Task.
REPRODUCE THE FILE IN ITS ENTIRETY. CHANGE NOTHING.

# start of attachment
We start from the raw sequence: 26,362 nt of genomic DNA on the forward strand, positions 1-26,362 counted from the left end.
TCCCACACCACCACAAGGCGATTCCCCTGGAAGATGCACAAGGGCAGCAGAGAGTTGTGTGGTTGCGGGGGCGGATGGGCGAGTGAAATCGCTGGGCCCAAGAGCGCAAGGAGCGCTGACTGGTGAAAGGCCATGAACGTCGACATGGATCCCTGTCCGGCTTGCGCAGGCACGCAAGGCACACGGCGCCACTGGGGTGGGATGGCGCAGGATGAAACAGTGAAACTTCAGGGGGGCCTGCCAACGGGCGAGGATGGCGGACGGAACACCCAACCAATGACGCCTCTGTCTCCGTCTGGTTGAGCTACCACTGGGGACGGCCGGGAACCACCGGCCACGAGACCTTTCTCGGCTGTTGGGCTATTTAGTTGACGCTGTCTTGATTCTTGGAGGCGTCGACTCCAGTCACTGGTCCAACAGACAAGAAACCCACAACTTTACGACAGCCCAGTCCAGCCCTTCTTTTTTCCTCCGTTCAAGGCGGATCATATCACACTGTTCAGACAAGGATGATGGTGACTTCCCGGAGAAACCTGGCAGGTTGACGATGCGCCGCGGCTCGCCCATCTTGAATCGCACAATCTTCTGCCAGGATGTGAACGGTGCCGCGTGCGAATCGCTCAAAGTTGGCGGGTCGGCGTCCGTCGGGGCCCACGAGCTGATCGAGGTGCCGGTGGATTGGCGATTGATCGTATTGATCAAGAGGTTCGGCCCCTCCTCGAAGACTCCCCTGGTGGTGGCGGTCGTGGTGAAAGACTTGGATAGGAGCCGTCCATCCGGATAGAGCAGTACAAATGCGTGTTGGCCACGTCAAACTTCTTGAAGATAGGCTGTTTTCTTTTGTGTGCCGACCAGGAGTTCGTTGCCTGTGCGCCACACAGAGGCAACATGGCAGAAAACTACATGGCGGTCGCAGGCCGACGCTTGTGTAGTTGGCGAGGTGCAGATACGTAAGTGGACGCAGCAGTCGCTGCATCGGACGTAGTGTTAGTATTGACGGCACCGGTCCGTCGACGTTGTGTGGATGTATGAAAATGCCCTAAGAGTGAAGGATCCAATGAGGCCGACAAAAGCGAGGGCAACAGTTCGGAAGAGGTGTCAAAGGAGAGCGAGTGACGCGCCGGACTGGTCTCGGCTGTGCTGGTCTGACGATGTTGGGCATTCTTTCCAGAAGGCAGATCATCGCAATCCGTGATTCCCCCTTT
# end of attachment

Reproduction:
We start from the raw sequence: 26,362 nt of genomic DNA on the forward strand, positions 1-26,362 counted from the left end.
TCCCACACCACCACAAGGCGATTCCCCTGGAAGATGCACAAGGGCAGCAGAGAGTTGTGTGGTTGCGGGGGCGGATGGGCGAGTGAAATCGCTGGGCCCAAGAGCGCAAGGAGCGCTGACTGGTGAAAGGCCATGAACGTCGACATGGATCCCTGTCCGGCTTGCGCAGGCACGCAAGGCACACGGCGCCACTGGGGTGGGATGGCGCAGGATGAAACAGTGAAACTTCAGGGGGGCCTGCCAACGGGCGAGGATGGCGGACGGAACACCCAACCAATGACGCCTCTGTCTCCGTCTGGTTGAGCTACCACTGGGGACGGCCGGGAACCACCGGCCACGAGACCTTTCTCGGCTGTTGGGCTATTTAGTTGACGCTGTCTTGATTCTTGGAGGCGTCGACTCCAGTCACTGGTCCAACAGACAAGAAACCCACAACTTTACGACAGCCCAGTCCAGCCCTTCTTTTTTCCTCCGTTCAAGGCGGATCATATCACACTGTTCAGACAAGGATGATGGTGACTTCCCGGAGAAACCTGGCAGGTTGACGATGCGCCGCGGCTCGCCCATCTTGAATCGCACAATCTTCTGCCAGGATGTGAACGGTGCCGCGTGCGAATCGCTCAAAGTTGGCGGGTCGGCGTCCGTCGGGGCCCACGAGCTGATCGAGGTGCCGGTGGATTGGCGATTGATCGTATTGATCAAGAGGTTCGGCCCCTCCTCGAAGACTCCCCTGGTGGTGGCGGTCGTGGTGAAAGACTTGGATAGGAGCCGTCCATCCGGATAGAGCAGTACAAATGCGTGTTGGCCACGTCAAACTTCTTGAAGATAGGCTGTTTTCTTTTGTGTGCCGACCAGGAGTTCGTTGCCTGTGCGCCACACAGAGGCAACATGGCAGAAAACTACATGGCGGTCGCAGGCCGACGCTTGTGTAGTTGGCGAGGTGCAGATACGTAAGTGGACGCAGCAGTCGCTGCATCGGACGTAGTGTTAGTATTGACGGCACCGGTCCGTCGACGTTGTGTGGATGTATGAAAATGCCCTAAGAGTGAAGGATCCAATGAGGCCGACAAAAGCGAGGGCAACAGTTCGGAAGAGGTGTCAAAGGAGAGCGAGTGACGCGCCGGACTGGTCTCGGCTGTGCTGGTCTGACGATGTTGGGCATTCTTTCCAGAAGGCAGATCATCGCAATCCGTGATTCCCCCTTT